A Closer Look at Dividend-Paying Stocks
President, Apollonia Financial Services, Fort Washington, Pennsylvania
During the 1990s, there was an intense focus on capital appreciation as companies sought to foster growth and keep up with an unprecedented bull market. Profits were often reinvested at the expense of dividends, which fell steadily. More recently, however, companies have been eager to demonstrate sound fundamentals and strong balance sheets and provide shareholders with tangible benefits in exchange for their commitment to a stock. The result has been a noticeable increase in dividend payments. Last year, 1,949 dividend increases were reported to Standard & Poor’s (S&P’s) Dividend Record, which is 11.7% more than in 2004 and 10.6% above the 10-year average. Is there a place for dividend-paying stocks in your portfolio?
Focus on Total Return
Although dividends are not guaranteed, they can have a meaningful effect on total return. Last year, for example, price appreciation was below the long-term averages of major US market benchmarks, but dividends improved the results, contributing 1.9% of the S&P 500’s 4.9% total return. It was a similar story for the Dow Jones Industrial Average. Without dividends, the Dow posted a loss of 0.6% in 2005. With dividends, it returned a gain of 1.7%.
Last year was not unusual. Historically, dividends have provided a significant contribution to equity returns, accounting for approximately one third of the total return of the S&P 500 since 1926. During the 10 years that included the height of the bull market (ending in March 2000), dividends accounted for almost one fifth of the US market’s total return, despite the overwhelming focus on capital appreciation. Moreover, dividends have acted as a counterbalance in down markets, providing investors with a degree of positive return. Looking at only the years since 1926 when the S&P 500 experienced a loss, the average return from dividends was 3.7%.
Growth in Long-Term Portfolios
Dividend-paying stocks have other attributes that should be considered. One of these is their potential for providing long-term growth in addition to a stream of income. This growth-income combination may be appropriate for investors anticipating long retirements. Longer life expectancies mean that many people who stop working at the traditional age of 65 potentially face 20 years or more of retirement. If their portfolios are in a position to generate sufficient inflation-adjusted income over lengthy payout periods, they may need to include the growth potential of stocks.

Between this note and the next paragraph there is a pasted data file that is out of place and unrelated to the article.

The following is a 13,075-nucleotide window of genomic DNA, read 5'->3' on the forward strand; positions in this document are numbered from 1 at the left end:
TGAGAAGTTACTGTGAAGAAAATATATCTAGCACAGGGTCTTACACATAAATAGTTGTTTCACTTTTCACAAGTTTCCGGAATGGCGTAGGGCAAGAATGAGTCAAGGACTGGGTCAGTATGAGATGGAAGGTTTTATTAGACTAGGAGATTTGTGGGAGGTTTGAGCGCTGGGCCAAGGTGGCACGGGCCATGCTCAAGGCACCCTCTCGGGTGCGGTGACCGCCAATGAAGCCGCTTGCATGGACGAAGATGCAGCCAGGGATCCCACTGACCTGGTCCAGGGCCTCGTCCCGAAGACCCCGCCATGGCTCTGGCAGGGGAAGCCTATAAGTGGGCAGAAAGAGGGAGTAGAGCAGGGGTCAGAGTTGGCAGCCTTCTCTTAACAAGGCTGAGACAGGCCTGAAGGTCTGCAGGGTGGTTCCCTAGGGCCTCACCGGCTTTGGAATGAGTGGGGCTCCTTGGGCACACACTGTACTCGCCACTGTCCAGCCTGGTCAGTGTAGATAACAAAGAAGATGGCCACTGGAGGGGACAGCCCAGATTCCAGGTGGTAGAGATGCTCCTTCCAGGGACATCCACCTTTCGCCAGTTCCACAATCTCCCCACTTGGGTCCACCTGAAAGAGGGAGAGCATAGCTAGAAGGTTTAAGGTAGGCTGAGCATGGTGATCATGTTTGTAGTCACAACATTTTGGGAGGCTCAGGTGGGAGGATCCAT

Diversification is another factor to consider. Because they are income-producing investments, dividend-paying stocks can help diversify the income-oriented portion of a portfolio. Keep in mind, however, that equities involve greater risks than fixed-income investments (such as bonds). The investment returns and principal value may fluctuate such that, upon redemption, your shares may be worth more or less than the original cost.
Tax treatment is another point in favor of dividend-paying equities. Under current law, qualified dividends are taxed federally at a 15% tax rate. To qualify for the 15% rate, dividends must be distributed by a US corporation or certain foreign corporations. In addition, investors must meet holding period requirements.
The 15% tax rate on qualified dividends is the same as that levied on long-term capital gains and is more favorable than the ordinary income tax rates charged on bond interest income. If you are considering investing in equity income securities, you should be aware that, unless extended by Congress, the 15% rate on qualified dividends will expire after December 31, 2008, and taxes will revert to the rates that were in effect before 2003. Dividends would then be taxed as ordinary income up to a maximum rate of 38.6%.
Taxes alone should never drive your investment decisions. Instead, the next time you look at the makeup of your portfolio, take a few minutes to review the role that equity-income investments play in total return and in dampening the effects of stock market volatility. If providing income for retirement is a priority, you may also want to think about using dividend-paying stocks to supplement fixed-income sources of income.
Note: This article is not intended to provide specific investment or tax advice for any individual.
Scott Kleiman is the president of Apollonia Financial Services located in Fort Washington, PA. Questions and comments about this article or Apollonia’s services can be directed to him at 1-877-490-6785 or firstname.lastname@example.org